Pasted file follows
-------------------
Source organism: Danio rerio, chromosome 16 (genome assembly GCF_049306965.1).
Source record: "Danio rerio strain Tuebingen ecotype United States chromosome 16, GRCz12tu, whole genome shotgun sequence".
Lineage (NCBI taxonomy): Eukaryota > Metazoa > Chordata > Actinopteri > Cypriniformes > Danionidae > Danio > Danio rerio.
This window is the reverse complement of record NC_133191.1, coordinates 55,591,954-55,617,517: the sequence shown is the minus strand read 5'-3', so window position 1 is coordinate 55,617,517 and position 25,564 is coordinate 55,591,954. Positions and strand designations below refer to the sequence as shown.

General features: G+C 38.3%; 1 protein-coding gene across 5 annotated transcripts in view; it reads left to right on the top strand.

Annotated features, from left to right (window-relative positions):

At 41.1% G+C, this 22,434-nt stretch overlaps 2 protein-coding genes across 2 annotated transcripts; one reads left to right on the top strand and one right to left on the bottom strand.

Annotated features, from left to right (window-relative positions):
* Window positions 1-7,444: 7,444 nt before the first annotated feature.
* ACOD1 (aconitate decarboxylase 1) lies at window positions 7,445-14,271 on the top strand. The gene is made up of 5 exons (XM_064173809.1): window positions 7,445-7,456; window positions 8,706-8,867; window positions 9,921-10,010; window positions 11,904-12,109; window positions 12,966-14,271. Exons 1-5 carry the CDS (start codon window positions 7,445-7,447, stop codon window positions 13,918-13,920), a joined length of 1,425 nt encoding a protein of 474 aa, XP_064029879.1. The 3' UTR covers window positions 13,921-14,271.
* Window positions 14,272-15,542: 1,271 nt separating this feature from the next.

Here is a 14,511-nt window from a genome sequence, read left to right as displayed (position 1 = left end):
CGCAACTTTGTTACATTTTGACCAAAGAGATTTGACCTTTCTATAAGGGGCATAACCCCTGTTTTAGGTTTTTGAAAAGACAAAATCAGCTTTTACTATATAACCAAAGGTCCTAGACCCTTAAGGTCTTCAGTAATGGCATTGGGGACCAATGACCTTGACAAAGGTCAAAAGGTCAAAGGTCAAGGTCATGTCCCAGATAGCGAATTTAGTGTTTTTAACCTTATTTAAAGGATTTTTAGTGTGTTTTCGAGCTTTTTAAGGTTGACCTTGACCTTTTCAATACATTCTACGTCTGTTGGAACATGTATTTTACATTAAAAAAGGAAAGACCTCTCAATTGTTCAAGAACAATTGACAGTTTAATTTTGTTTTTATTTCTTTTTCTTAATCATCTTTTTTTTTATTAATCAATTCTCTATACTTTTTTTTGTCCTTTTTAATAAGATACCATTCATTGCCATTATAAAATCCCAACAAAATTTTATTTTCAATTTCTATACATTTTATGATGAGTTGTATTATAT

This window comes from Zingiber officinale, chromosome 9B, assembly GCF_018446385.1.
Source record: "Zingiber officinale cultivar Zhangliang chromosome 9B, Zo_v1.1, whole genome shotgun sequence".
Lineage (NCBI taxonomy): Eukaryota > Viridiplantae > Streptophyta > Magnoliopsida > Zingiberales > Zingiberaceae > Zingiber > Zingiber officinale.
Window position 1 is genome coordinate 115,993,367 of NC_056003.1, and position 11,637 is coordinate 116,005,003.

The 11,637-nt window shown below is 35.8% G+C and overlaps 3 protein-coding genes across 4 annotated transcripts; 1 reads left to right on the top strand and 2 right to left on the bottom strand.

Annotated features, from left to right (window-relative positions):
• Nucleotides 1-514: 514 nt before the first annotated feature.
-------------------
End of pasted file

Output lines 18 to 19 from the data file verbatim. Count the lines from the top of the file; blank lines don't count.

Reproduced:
The 11,637-nt window shown below is 35.8% G+C and overlaps 3 protein-coding genes across 4 annotated transcripts; 1 reads left to right on the top strand and 2 right to left on the bottom strand.

Annotated features, from left to right (window-relative positions):